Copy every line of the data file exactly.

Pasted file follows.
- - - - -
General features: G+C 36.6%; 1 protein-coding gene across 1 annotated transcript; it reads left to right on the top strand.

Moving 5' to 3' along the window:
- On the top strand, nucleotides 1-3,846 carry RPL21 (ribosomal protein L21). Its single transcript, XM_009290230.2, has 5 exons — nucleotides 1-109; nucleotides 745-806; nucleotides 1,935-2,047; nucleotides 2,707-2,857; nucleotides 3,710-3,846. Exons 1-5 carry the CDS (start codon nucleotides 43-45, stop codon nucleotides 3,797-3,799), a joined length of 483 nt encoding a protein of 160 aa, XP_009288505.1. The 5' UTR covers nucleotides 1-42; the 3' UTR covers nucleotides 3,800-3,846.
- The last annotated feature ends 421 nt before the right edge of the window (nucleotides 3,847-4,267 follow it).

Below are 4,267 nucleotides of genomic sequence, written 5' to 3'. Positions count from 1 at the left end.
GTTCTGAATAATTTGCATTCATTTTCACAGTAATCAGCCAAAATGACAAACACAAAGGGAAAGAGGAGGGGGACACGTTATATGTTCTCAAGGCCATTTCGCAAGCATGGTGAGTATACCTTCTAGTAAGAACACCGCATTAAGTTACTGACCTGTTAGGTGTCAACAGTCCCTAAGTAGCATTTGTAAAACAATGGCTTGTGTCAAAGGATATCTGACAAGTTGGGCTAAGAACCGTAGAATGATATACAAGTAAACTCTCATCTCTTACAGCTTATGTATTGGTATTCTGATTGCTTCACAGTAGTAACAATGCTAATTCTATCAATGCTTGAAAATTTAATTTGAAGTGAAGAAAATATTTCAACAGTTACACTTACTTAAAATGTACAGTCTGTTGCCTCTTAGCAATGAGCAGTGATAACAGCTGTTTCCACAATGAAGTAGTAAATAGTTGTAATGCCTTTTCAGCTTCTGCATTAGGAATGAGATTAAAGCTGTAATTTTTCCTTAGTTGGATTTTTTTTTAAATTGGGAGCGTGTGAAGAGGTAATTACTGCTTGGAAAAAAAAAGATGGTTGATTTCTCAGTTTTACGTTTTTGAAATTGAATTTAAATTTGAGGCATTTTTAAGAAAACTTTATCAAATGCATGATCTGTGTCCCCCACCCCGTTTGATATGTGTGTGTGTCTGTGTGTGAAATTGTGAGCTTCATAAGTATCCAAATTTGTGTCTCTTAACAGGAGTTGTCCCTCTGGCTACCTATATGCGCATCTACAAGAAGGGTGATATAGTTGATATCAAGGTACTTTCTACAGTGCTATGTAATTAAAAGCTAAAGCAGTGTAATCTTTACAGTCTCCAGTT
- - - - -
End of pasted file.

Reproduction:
General features: G+C 36.6%; 1 protein-coding gene across 1 annotated transcript; it reads left to right on the top strand.

Moving 5' to 3' along the window:
- On the top strand, nucleotides 1-3,846 carry RPL21 (ribosomal protein L21). Its single transcript, XM_009290230.2, has 5 exons — nucleotides 1-109; nucleotides 745-806; nucleotides 1,935-2,047; nucleotides 2,707-2,857; nucleotides 3,710-3,846. Exons 1-5 carry the CDS (start codon nucleotides 43-45, stop codon nucleotides 3,797-3,799), a joined length of 483 nt encoding a protein of 160 aa, XP_009288505.1. The 5' UTR covers nucleotides 1-42; the 3' UTR covers nucleotides 3,800-3,846.
- The last annotated feature ends 421 nt before the right edge of the window (nucleotides 3,847-4,267 follow it).

Below are 4,267 nucleotides of genomic sequence, written 5' to 3'. Positions count from 1 at the left end.
GTTCTGAATAATTTGCATTCATTTTCACAGTAATCAGCCAAAATGACAAACACAAAGGGAAAGAGGAGGGGGACACGTTATATGTTCTCAAGGCCATTTCGCAAGCATGGTGAGTATACCTTCTAGTAAGAACACCGCATTAAGTTACTGACCTGTTAGGTGTCAACAGTCCCTAAGTAGCATTTGTAAAACAATGGCTTGTGTCAAAGGATATCTGACAAGTTGGGCTAAGAACCGTAGAATGATATACAAGTAAACTCTCATCTCTTACAGCTTATGTATTGGTATTCTGATTGCTTCACAGTAGTAACAATGCTAATTCTATCAATGCTTGAAAATTTAATTTGAAGTGAAGAAAATATTTCAACAGTTACACTTACTTAAAATGTACAGTCTGTTGCCTCTTAGCAATGAGCAGTGATAACAGCTGTTTCCACAATGAAGTAGTAAATAGTTGTAATGCCTTTTCAGCTTCTGCATTAGGAATGAGATTAAAGCTGTAATTTTTCCTTAGTTGGATTTTTTTTTAAATTGGGAGCGTGTGAAGAGGTAATTACTGCTTGGAAAAAAAAAGATGGTTGATTTCTCAGTTTTACGTTTTTGAAATTGAATTTAAATTTGAGGCATTTTTAAGAAAACTTTATCAAATGCATGATCTGTGTCCCCCACCCCGTTTGATATGTGTGTGTGTCTGTGTGTGAAATTGTGAGCTTCATAAGTATCCAAATTTGTGTCTCTTAACAGGAGTTGTCCCTCTGGCTACCTATATGCGCATCTACAAGAAGGGTGATATAGTTGATATCAAGGTACTTTCTACAGTGCTATGTAATTAAAAGCTAAAGCAGTGTAATCTTTACAGTCTCCAGTT